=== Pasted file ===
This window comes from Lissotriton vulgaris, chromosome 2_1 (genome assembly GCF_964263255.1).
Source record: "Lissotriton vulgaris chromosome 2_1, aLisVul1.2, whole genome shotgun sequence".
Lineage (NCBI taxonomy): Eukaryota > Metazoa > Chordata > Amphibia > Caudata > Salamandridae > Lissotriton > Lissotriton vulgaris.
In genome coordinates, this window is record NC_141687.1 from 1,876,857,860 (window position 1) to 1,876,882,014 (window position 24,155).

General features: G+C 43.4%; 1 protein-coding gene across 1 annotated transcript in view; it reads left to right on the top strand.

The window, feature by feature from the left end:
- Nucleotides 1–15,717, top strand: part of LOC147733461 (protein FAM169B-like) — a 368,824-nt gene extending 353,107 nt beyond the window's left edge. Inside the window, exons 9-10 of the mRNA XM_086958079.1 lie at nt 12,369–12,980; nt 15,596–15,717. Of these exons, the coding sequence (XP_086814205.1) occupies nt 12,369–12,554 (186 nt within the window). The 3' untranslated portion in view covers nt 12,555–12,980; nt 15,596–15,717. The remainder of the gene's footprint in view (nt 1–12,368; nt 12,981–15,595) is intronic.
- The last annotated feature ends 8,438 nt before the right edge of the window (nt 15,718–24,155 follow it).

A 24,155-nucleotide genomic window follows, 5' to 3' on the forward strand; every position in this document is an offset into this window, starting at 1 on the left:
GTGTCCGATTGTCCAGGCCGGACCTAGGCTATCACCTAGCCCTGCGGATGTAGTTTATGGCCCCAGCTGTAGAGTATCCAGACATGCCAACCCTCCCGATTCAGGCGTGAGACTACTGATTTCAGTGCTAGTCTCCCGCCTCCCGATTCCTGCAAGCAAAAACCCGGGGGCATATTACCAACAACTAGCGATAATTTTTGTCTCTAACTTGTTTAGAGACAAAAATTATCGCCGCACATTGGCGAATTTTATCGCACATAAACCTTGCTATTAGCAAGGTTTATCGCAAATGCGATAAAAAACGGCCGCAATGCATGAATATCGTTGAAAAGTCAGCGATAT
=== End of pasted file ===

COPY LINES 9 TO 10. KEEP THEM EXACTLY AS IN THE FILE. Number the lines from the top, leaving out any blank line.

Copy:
A 24,155-nucleotide genomic window follows, 5' to 3' on the forward strand; every position in this document is an offset into this window, starting at 1 on the left:
GTGTCCGATTGTCCAGGCCGGACCTAGGCTATCACCTAGCCCTGCGGATGTAGTTTATGGCCCCAGCTGTAGAGTATCCAGACATGCCAACCCTCCCGATTCAGGCGTGAGACTACTGATTTCAGTGCTAGTCTCCCGCCTCCCGATTCCTGCAAGCAAAAACCCGGGGGCATATTACCAACAACTAGCGATAATTTTTGTCTCTAACTTGTTTAGAGACAAAAATTATCGCCGCACATTGGCGAATTTTATCGCACATAAACCTTGCTATTAGCAAGGTTTATCGCAAATGCGATAAAAAACGGCCGCAATGCATGAATATCGTTGAAAAGTCAGCGATAT